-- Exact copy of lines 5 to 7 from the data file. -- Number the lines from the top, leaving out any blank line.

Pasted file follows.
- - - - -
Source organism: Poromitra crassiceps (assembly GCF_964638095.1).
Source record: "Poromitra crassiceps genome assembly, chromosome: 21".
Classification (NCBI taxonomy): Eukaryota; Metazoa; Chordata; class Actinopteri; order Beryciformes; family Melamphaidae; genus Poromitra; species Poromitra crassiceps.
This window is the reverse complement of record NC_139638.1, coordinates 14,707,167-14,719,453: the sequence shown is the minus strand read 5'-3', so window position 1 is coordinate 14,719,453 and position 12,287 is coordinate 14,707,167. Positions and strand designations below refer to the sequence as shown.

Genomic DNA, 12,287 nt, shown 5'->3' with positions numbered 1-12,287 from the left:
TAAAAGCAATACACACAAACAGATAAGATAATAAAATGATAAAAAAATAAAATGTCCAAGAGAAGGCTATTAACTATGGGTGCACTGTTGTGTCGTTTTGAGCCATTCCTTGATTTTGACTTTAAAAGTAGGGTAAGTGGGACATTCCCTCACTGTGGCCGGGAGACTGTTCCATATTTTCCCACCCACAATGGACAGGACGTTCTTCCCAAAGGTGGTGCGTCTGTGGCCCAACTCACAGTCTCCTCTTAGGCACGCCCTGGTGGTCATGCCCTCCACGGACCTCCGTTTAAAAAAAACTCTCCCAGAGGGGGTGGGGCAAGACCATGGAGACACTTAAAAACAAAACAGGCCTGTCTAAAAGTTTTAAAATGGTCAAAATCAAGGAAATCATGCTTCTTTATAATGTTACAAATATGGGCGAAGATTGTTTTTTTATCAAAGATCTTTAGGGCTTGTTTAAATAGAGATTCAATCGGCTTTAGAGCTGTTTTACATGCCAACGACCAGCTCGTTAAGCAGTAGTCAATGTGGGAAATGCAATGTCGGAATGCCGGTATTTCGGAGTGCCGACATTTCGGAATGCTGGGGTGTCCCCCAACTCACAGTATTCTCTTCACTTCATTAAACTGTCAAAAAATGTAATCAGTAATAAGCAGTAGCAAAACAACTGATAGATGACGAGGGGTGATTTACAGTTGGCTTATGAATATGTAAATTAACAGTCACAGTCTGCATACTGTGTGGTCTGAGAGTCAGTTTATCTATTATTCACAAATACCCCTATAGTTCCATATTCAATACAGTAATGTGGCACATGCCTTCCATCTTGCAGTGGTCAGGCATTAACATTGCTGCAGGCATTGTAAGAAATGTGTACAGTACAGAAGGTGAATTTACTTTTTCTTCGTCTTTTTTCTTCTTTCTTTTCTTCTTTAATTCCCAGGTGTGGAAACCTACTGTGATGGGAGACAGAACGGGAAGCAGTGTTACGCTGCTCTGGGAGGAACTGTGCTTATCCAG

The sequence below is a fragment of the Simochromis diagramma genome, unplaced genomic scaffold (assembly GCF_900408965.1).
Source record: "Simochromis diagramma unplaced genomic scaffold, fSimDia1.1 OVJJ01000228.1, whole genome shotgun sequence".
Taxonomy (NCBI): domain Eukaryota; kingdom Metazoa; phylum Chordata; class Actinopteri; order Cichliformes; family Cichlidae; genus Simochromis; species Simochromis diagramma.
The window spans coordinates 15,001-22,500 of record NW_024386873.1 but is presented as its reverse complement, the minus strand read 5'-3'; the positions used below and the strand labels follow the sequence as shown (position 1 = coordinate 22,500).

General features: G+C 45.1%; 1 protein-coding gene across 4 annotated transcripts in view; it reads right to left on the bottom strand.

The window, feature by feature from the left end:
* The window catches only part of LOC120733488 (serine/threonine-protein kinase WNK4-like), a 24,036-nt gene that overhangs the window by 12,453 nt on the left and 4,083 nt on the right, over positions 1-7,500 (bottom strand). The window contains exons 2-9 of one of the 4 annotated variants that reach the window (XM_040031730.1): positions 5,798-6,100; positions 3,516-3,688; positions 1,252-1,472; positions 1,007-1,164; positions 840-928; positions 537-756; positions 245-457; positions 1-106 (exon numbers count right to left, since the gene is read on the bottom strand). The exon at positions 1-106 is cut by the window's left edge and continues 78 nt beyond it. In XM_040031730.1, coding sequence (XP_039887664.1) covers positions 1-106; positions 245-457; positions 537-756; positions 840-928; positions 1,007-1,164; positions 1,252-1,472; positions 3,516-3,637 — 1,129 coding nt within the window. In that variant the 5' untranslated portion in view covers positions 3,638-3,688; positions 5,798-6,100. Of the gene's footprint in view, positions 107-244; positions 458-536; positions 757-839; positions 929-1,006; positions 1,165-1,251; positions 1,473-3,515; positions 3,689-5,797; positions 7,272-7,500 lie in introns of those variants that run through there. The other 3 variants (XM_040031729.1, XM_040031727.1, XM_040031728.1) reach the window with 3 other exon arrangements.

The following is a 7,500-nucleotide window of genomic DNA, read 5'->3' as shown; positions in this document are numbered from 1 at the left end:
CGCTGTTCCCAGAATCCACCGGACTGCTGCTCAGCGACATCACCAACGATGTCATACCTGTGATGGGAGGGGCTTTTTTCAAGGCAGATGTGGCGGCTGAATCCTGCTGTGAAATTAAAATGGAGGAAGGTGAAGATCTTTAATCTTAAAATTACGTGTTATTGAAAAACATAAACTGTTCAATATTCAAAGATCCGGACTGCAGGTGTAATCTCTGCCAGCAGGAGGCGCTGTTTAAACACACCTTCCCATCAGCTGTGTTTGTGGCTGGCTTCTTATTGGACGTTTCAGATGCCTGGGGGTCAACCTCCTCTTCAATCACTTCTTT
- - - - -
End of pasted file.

Genomic DNA, 12,287 nt, shown 5'->3' with positions numbered 1-12,287 from the left:
TAAAAGCAATACACACAAACAGATAAGATAATAAAATGATAAAAAAATAAAATGTCCAAGAGAAGGCTATTAACTATGGGTGCACTGTTGTGTCGTTTTGAGCCATTCCTTGATTTTGACTTTAAAAGTAGGGTAAGTGGGACATTCCCTCACTGTGGCCGGGAGACTGTTCCATATTTTCCCACCCACAATGGACAGGACGTTCTTCCCAAAGGTGGTGCGTCTGTGGCCCAACTCACAGTCTCCTCTTAGGCACGCCCTGGTGGTCATGCCCTCCACGGACCTCCGTTTAAAAAAAACTCTCCCAGAGGGGGTGGGGCAAGACCATGGAGACACTTAAAAACAAAACAGGCCTGTCTAAAAGTTTTAAAATGGTCAAAATCAAGGAAATCATGCTTCTTTATAATGTTACAAATATGGGCGAAGATTGTTTTTTTATCAAAGATCTTTAGGGCTTGTTTAAATAGAGATTCAATCGGCTTTAGAGCTGTTTTACATGCCAACGACCAGCTCGTTAAGCAGTAGTCAATGTGGGAAATGCAATGTCGGAATGCCGGTATTTCGGAGTGCCGACATTTCGGAATGCTGGGGTGTCCCCCAACTCACAGTATTCTCTTCACTTCATTAAACTGTCAAAAAATGTAATCAGTAATAAGCAGTAGCAAAACAACTGATAGATGACGAGGGGTGATTTACAGTTGGCTTATGAATATGTAAATTAACAGTCACAGTCTGCATACTGTGTGGTCTGAGAGTCAGTTTATCTATTATTCACAAATACCCCTATAGTTCCATATTCAATACAGTAATGTGGCACATGCCTTCCATCTTGCAGTGGTCAGGCATTAACATTGCTGCAGGCATTGTAAGAAATGTGTACAGTACAGAAGGTGAATTTACTTTTTCTTCGTCTTTTTTCTTCTTTCTTTTCTTCTTTAATTCCCAGGTGTGGAAACCTACTGTGATGGGAGACAGAACGGGAAGCAGTGTTACGCTGCTCTGGGAGGAACTGTGCTTATCCAG

The sequence below is a fragment of the Simochromis diagramma genome, unplaced genomic scaffold (assembly GCF_900408965.1).